This book is full on conspiracy and the main characters do not know who they can trust, even each other. Garvey is a police officer whole is loyal to policing and believes not only the city as it once was, but in right and wrong. He is stressed and over whelmed by the amount of death that has occurred within his city (I believe the total stated is well over 400) but he feels helpless to prevent the act as well as solve the multiple homicides that reach his desk. He is searching for a way to make the city what it once was, could the answer lay within the unions, company or with Hayes in his backward (and often illegal way) of doing things. Then there is Sam, the one who is there to control Hayes, but no one can really do that. Sam is powerless most of the time as Hayes is just content to let Sam do all the research while he gallivants around town following the hunches that he gets. I actually questioned the introduction of Sam as a character, her main purpose is to do research however, I feel that this research could have been achieved by have Garvey completing more police work and becoming more of a main character. Perhaps Bennett did not wish to make the book into a police investigation one.
Hayes is the anti hero in this book. He is working for the McNaughton company, and he only does it because it helps him focus and keep the voices out of his head. He also has a major drinking and drug problem, he likes to chase the dragon throughout the book, thinking that it helps him with the voices and the cases. Hayes appears to be loyal to the company but you are never really sure, one thing you are sure of is that he is loyal to himself, first and always. Hayes knows that the drinking and drugs are slowly killing him, but you can feel his pain and his need to escape reality for just a short time. I like when Bennett divulged a little bit of Hayes past and how he came to be working for McNaughton. I also likes how Hayes need for the hunt into mysteries was also an addiction to him and made me think of police officers that become so obsessed with cases that they are unable to see anything else. This is a characterization that is not explored often enough in crime type novels. I understand that Hayes is not a police officer, but an investigator of sort.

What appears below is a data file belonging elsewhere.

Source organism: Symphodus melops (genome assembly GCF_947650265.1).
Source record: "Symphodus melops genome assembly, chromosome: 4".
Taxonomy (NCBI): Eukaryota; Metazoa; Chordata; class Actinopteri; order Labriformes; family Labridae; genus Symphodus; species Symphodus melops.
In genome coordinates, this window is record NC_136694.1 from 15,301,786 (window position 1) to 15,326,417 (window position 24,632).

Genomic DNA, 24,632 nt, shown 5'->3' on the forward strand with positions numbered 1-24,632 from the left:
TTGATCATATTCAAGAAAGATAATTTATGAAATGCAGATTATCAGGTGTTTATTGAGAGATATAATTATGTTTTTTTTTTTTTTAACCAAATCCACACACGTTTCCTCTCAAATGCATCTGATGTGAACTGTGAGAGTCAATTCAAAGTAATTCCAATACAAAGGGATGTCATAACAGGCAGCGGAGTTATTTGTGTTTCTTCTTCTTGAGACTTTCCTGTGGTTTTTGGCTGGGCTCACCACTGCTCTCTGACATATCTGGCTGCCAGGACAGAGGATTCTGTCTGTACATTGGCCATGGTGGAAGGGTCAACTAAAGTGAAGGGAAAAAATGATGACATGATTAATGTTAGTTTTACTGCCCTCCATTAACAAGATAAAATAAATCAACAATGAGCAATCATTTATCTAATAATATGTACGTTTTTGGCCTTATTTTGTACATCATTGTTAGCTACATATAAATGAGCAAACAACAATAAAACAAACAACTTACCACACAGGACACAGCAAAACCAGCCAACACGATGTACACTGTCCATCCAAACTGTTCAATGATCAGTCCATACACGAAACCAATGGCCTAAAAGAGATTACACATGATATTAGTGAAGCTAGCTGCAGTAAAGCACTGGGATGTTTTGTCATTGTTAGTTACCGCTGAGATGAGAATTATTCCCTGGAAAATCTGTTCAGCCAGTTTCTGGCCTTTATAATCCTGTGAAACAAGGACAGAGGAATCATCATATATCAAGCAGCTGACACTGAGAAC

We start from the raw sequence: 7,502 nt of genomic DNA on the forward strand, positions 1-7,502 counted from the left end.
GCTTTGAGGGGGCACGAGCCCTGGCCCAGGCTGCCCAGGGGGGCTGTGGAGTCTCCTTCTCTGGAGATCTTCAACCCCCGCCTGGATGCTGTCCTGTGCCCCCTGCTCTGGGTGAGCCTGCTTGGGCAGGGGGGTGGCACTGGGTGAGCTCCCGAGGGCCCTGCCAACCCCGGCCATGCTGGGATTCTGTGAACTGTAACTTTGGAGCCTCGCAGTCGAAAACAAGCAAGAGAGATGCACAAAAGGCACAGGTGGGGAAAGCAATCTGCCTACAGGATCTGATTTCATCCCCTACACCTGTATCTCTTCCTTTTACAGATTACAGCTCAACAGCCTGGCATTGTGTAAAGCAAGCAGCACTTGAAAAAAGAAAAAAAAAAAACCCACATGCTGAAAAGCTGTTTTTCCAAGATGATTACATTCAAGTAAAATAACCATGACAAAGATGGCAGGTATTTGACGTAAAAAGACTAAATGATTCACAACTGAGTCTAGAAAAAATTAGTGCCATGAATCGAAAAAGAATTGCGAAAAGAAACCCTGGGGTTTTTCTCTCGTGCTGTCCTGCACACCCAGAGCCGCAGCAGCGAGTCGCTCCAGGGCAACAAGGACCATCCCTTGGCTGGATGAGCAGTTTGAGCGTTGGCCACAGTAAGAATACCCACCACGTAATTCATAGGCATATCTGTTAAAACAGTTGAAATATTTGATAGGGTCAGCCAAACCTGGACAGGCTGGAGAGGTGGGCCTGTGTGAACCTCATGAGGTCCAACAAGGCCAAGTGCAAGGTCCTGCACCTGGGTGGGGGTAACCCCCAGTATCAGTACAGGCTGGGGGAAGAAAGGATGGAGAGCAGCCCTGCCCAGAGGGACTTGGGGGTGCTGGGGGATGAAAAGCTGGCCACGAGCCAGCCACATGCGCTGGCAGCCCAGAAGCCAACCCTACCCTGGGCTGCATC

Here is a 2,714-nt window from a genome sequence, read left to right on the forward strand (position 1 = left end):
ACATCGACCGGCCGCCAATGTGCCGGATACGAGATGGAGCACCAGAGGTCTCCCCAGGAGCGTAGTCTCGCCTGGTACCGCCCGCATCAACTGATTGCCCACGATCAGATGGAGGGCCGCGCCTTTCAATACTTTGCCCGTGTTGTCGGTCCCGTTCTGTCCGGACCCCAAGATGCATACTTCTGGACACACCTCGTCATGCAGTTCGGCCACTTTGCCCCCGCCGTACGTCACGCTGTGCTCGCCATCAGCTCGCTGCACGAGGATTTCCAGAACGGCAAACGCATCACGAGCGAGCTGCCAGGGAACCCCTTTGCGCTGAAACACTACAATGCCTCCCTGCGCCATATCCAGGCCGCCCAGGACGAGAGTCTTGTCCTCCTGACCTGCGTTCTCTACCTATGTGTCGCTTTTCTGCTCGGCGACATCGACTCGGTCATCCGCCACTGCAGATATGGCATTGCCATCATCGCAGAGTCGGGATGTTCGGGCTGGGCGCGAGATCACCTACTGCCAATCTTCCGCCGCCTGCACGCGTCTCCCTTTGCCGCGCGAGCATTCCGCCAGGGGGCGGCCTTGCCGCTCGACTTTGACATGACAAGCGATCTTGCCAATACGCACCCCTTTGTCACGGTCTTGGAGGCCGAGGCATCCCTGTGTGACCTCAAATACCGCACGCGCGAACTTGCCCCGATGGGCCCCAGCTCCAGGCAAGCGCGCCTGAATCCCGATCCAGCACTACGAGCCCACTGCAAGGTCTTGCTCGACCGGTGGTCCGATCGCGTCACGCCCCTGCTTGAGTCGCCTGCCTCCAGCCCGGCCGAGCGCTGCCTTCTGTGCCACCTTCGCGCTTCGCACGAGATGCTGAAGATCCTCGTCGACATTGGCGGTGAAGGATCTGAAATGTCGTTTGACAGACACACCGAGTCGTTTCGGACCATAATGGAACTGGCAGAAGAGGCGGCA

The story leaves a little bit to be desired, it was a little slow at points and I found myself not with the huge need to continue reading the book at that moment, I was able to put it down and return to it at a later date. I think everyone wants to read a book that you cannot just walk away from, and for me this book lacked that aspect. I wish that Bennett would have ventured deeper into the hate that the unions had with the McNaughton company. I found that Bennett restricted Hayes and Sam too much through the McNaughton Corporation (though this may have been deliberate on his part to just show the control of the company, but I found this aspect did hurt the story). I also wonder if Bennett was trying to get his own point of view about technology and global warming across within the book (you will have to read the book to understand what I mean by this point, or maybe you will get an entirely different idea altogether).
All in all, a pretty good read and I think it would be a good book if someone is wanting to try out the steam punk genre or a book that has just a touch of sci-fi in it. I have actually heard that his debut novel Mr. Shivers is fantastic (sorry no review of this book quite yet). I find that Bennett`s eye for detail, world building and Hayes overall "powers" has left me intrigued and asking for more, so I think I will be picking up Mr. Shivers (or his next book) sometime soon.